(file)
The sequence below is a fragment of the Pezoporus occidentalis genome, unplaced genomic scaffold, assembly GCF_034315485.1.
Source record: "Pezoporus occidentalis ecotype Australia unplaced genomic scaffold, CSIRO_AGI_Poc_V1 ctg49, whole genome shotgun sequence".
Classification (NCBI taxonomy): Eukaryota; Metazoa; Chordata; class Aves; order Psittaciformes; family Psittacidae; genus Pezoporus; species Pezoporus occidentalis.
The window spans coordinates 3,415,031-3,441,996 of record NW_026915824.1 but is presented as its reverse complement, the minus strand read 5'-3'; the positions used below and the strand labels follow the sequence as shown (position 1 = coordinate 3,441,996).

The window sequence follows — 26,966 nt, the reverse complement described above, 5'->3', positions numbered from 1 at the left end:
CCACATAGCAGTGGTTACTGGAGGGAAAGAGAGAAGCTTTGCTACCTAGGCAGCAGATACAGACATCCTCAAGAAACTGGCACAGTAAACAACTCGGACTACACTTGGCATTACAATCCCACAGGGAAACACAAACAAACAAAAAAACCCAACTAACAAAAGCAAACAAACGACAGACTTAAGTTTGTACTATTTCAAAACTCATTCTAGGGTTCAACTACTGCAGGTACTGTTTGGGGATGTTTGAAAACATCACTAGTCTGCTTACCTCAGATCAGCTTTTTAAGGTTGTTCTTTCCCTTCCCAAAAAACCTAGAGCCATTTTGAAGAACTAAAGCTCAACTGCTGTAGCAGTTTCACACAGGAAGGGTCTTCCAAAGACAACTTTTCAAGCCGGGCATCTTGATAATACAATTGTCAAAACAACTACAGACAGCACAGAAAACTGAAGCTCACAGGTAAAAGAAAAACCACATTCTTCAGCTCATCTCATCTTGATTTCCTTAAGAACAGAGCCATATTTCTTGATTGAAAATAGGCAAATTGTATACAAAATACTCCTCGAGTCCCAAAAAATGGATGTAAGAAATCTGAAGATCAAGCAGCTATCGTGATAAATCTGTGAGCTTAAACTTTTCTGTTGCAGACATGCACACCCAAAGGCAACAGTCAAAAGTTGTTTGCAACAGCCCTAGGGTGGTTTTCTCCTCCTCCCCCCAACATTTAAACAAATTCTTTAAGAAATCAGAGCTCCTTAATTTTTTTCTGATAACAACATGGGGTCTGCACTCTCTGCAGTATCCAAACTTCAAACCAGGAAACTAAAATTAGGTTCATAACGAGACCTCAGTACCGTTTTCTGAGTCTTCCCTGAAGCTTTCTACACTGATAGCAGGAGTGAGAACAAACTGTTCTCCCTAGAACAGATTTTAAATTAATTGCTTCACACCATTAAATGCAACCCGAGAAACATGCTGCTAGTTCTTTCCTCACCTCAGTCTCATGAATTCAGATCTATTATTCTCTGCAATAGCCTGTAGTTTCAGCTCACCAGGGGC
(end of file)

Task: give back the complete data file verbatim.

The sequence below is a fragment of the Pezoporus occidentalis genome, unplaced genomic scaffold, assembly GCF_034315485.1.
Source record: "Pezoporus occidentalis ecotype Australia unplaced genomic scaffold, CSIRO_AGI_Poc_V1 ctg49, whole genome shotgun sequence".
Classification (NCBI taxonomy): Eukaryota; Metazoa; Chordata; class Aves; order Psittaciformes; family Psittacidae; genus Pezoporus; species Pezoporus occidentalis.
The window spans coordinates 3,415,031-3,441,996 of record NW_026915824.1 but is presented as its reverse complement, the minus strand read 5'-3'; the positions used below and the strand labels follow the sequence as shown (position 1 = coordinate 3,441,996).

The window sequence follows — 26,966 nt, the reverse complement described above, 5'->3', positions numbered from 1 at the left end:
CCACATAGCAGTGGTTACTGGAGGGAAAGAGAGAAGCTTTGCTACCTAGGCAGCAGATACAGACATCCTCAAGAAACTGGCACAGTAAACAACTCGGACTACACTTGGCATTACAATCCCACAGGGAAACACAAACAAACAAAAAAACCCAACTAACAAAAGCAAACAAACGACAGACTTAAGTTTGTACTATTTCAAAACTCATTCTAGGGTTCAACTACTGCAGGTACTGTTTGGGGATGTTTGAAAACATCACTAGTCTGCTTACCTCAGATCAGCTTTTTAAGGTTGTTCTTTCCCTTCCCAAAAAACCTAGAGCCATTTTGAAGAACTAAAGCTCAACTGCTGTAGCAGTTTCACACAGGAAGGGTCTTCCAAAGACAACTTTTCAAGCCGGGCATCTTGATAATACAATTGTCAAAACAACTACAGACAGCACAGAAAACTGAAGCTCACAGGTAAAAGAAAAACCACATTCTTCAGCTCATCTCATCTTGATTTCCTTAAGAACAGAGCCATATTTCTTGATTGAAAATAGGCAAATTGTATACAAAATACTCCTCGAGTCCCAAAAAATGGATGTAAGAAATCTGAAGATCAAGCAGCTATCGTGATAAATCTGTGAGCTTAAACTTTTCTGTTGCAGACATGCACACCCAAAGGCAACAGTCAAAAGTTGTTTGCAACAGCCCTAGGGTGGTTTTCTCCTCCTCCCCCCAACATTTAAACAAATTCTTTAAGAAATCAGAGCTCCTTAATTTTTTTCTGATAACAACATGGGGTCTGCACTCTCTGCAGTATCCAAACTTCAAACCAGGAAACTAAAATTAGGTTCATAACGAGACCTCAGTACCGTTTTCTGAGTCTTCCCTGAAGCTTTCTACACTGATAGCAGGAGTGAGAACAAACTGTTCTCCCTAGAACAGATTTTAAATTAATTGCTTCACACCATTAAATGCAACCCGAGAAACATGCTGCTAGTTCTTTCCTCACCTCAGTCTCATGAATTCAGATCTATTATTCTCTGCAATAGCCTGTAGTTTCAGCTCACCAGGGGC